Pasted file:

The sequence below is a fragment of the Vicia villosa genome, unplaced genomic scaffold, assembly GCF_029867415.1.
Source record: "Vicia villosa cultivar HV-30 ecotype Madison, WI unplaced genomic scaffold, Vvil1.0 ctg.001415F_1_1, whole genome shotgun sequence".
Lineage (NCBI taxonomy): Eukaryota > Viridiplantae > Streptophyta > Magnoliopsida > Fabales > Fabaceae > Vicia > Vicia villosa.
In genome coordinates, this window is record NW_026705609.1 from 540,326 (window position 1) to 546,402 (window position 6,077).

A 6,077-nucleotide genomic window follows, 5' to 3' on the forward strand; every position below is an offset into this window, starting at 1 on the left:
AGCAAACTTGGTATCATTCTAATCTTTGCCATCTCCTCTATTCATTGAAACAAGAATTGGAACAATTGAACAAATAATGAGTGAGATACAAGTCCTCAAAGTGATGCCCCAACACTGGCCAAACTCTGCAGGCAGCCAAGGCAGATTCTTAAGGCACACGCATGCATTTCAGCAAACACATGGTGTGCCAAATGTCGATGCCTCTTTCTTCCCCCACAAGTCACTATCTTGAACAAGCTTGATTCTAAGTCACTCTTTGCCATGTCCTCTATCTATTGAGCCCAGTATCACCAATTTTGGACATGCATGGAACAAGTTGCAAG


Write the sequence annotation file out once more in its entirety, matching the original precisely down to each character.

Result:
The sequence below is a fragment of the Vicia villosa genome, unplaced genomic scaffold, assembly GCF_029867415.1.
Source record: "Vicia villosa cultivar HV-30 ecotype Madison, WI unplaced genomic scaffold, Vvil1.0 ctg.001415F_1_1, whole genome shotgun sequence".
Lineage (NCBI taxonomy): Eukaryota > Viridiplantae > Streptophyta > Magnoliopsida > Fabales > Fabaceae > Vicia > Vicia villosa.
In genome coordinates, this window is record NW_026705609.1 from 540,326 (window position 1) to 546,402 (window position 6,077).

A 6,077-nucleotide genomic window follows, 5' to 3' on the forward strand; every position below is an offset into this window, starting at 1 on the left:
AGCAAACTTGGTATCATTCTAATCTTTGCCATCTCCTCTATTCATTGAAACAAGAATTGGAACAATTGAACAAATAATGAGTGAGATACAAGTCCTCAAAGTGATGCCCCAACACTGGCCAAACTCTGCAGGCAGCCAAGGCAGATTCTTAAGGCACACGCATGCATTTCAGCAAACACATGGTGTGCCAAATGTCGATGCCTCTTTCTTCCCCCACAAGTCACTATCTTGAACAAGCTTGATTCTAAGTCACTCTTTGCCATGTCCTCTATCTATTGAGCCCAGTATCACCAATTTTGGACATGCATGGAACAAGTTGCAAG